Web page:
I agree with Singapore Children's Society chief executive Alfred Tan that "we have to start talking about sexuality issues with our children, to let them know what's right and what's wrong, when they are as young as possible" ("More teenage boys paying for sex: Study"; last Sunday).
The children of today will listen only when they are convinced by what they have been taught.
Our culture, through movies, dramas, magazines, pornography, music and the arts, has taught us that having casual sex is a romantic experiment that has no consequences.
It is no wonder that there are more myths than facts about love and sex.
Virginity is seen as unacceptable and to be mocked at, manhood is equated with sexual conquest, not having a girlfriend is seen as weird and having multiple partners is deemed charming ("Allure of paid sex for teenage boys" and "Sexuality education 'helps cut infection rate' "; both published last Sunday).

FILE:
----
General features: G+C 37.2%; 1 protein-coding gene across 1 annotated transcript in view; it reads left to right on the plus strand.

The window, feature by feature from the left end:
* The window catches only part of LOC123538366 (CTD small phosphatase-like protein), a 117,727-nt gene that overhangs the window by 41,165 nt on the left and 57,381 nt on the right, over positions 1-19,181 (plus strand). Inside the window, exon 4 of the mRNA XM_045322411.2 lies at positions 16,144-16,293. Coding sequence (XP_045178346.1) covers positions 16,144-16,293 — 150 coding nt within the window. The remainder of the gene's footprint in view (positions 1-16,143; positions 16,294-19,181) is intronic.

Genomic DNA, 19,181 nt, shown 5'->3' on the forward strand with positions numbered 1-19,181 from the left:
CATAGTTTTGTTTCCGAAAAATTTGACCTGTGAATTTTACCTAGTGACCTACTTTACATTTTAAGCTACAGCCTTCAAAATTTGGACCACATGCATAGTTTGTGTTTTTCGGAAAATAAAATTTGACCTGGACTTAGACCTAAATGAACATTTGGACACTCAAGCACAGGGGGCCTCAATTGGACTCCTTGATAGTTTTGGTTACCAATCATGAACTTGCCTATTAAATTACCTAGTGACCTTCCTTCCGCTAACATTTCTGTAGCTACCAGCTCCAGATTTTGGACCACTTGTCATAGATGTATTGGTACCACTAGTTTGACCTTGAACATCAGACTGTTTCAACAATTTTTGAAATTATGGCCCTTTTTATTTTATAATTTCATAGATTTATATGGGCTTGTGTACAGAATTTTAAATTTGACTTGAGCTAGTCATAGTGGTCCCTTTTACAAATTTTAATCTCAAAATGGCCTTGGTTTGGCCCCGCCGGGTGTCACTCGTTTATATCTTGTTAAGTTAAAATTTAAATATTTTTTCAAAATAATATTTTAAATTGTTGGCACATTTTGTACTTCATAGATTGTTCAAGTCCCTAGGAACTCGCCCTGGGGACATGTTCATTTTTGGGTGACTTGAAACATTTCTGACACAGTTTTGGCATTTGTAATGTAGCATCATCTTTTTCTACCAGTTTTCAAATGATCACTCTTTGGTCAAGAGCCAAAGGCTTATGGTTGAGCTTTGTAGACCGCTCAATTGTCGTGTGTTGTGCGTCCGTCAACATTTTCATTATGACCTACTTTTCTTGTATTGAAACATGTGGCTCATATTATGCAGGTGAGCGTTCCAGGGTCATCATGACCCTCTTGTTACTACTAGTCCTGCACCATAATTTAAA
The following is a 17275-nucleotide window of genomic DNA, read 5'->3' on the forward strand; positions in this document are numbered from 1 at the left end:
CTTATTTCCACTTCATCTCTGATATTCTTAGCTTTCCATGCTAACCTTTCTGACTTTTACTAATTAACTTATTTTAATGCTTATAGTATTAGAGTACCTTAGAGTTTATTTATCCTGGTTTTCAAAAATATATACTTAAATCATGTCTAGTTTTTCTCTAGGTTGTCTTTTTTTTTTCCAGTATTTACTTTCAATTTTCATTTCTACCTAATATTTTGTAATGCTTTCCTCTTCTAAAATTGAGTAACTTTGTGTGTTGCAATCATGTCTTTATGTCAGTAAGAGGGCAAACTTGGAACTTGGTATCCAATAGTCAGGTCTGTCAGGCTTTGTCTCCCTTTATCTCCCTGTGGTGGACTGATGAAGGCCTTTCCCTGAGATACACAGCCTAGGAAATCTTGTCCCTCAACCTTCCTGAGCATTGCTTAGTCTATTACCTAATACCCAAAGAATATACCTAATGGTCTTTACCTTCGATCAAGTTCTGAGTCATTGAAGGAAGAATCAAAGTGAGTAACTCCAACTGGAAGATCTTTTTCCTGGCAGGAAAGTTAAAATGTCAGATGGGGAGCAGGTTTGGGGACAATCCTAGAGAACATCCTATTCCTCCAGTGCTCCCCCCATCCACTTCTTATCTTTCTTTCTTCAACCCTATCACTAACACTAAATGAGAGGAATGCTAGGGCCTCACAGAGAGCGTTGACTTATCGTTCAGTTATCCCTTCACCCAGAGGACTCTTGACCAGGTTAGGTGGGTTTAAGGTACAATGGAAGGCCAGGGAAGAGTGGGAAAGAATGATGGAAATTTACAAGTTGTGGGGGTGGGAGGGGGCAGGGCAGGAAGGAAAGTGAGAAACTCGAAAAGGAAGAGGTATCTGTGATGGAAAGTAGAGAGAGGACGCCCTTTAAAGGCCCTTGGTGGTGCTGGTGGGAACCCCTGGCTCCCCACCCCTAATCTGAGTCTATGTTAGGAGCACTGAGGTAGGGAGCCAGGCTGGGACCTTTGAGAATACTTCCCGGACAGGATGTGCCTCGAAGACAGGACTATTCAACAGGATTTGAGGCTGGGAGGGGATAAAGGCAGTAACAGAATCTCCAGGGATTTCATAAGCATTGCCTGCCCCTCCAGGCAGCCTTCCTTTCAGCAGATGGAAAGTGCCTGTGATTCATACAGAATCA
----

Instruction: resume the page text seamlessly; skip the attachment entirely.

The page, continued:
The result is peer pressure to conform, and there is loss of face and friends if one does not.
Parents, as the primary communicators of sexuality with their children, should be alert to all these trends affecting their children.
How does one take a stand and refuse to succumb to negative peer pressure?
How equipped and open are parents to address the needs and genuine questions of their children towards sex?
Do condoms solve the emotional issues surrounding sex?
The psychological and physical damage caused to our young through casual sex cannot be underestimated. Other consequences include abortion and children born out of wedlock.
Social costs are also incurred to help unwed mothers and to treat sexually transmitted diseases (STDs).
A man in his prime should not be infected with an STD that affects his studies, career, family and the nation as a whole.
It is time we stepped up sexuality education that empowers our children to say "no" to premarital sex with full conviction.
Ho Lay Ping (Ms)